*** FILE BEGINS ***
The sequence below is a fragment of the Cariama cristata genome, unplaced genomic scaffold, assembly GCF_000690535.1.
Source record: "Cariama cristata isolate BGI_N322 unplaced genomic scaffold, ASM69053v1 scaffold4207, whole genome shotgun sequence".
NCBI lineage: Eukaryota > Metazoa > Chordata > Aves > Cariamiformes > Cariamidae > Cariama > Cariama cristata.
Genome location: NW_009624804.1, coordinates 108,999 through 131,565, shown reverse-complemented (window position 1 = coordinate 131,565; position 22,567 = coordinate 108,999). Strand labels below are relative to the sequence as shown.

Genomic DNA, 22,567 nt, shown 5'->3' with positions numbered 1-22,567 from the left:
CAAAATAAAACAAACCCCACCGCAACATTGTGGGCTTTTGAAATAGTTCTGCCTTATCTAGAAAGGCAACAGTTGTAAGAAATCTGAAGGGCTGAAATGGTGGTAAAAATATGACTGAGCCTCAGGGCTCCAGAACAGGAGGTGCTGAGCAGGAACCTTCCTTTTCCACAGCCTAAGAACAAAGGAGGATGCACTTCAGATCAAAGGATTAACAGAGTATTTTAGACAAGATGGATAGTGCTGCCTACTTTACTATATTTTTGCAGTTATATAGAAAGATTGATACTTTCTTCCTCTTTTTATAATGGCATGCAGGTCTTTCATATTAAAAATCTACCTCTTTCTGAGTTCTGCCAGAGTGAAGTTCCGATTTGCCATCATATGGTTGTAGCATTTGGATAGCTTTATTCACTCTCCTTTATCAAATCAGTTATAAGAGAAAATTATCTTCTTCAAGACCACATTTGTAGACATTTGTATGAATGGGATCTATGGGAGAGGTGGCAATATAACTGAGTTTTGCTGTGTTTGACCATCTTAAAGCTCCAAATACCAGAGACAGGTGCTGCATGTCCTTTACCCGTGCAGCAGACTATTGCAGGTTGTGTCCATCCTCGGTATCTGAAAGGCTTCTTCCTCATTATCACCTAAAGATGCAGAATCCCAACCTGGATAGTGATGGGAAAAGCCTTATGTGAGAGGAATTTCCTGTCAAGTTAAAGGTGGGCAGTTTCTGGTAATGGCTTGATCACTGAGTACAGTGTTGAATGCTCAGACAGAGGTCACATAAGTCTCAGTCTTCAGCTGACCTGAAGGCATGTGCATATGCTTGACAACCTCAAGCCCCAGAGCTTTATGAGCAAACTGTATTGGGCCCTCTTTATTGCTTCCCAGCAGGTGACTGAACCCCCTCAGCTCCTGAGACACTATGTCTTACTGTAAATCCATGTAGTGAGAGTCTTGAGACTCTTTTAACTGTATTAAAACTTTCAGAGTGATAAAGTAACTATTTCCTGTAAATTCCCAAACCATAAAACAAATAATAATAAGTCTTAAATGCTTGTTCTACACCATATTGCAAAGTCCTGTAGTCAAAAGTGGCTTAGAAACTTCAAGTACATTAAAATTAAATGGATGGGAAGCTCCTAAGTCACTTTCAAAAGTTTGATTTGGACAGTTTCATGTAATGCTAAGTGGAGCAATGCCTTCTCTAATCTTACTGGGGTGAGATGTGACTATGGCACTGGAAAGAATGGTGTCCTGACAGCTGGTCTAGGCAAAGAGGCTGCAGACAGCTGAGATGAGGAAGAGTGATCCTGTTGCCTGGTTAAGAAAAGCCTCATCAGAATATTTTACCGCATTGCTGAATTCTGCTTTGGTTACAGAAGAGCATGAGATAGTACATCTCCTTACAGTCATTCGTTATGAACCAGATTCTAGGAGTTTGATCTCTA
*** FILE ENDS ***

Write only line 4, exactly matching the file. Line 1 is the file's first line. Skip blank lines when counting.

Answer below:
Genome location: NW_009624804.1, coordinates 108,999 through 131,565, shown reverse-complemented (window position 1 = coordinate 131,565; position 22,567 = coordinate 108,999). Strand labels below are relative to the sequence as shown.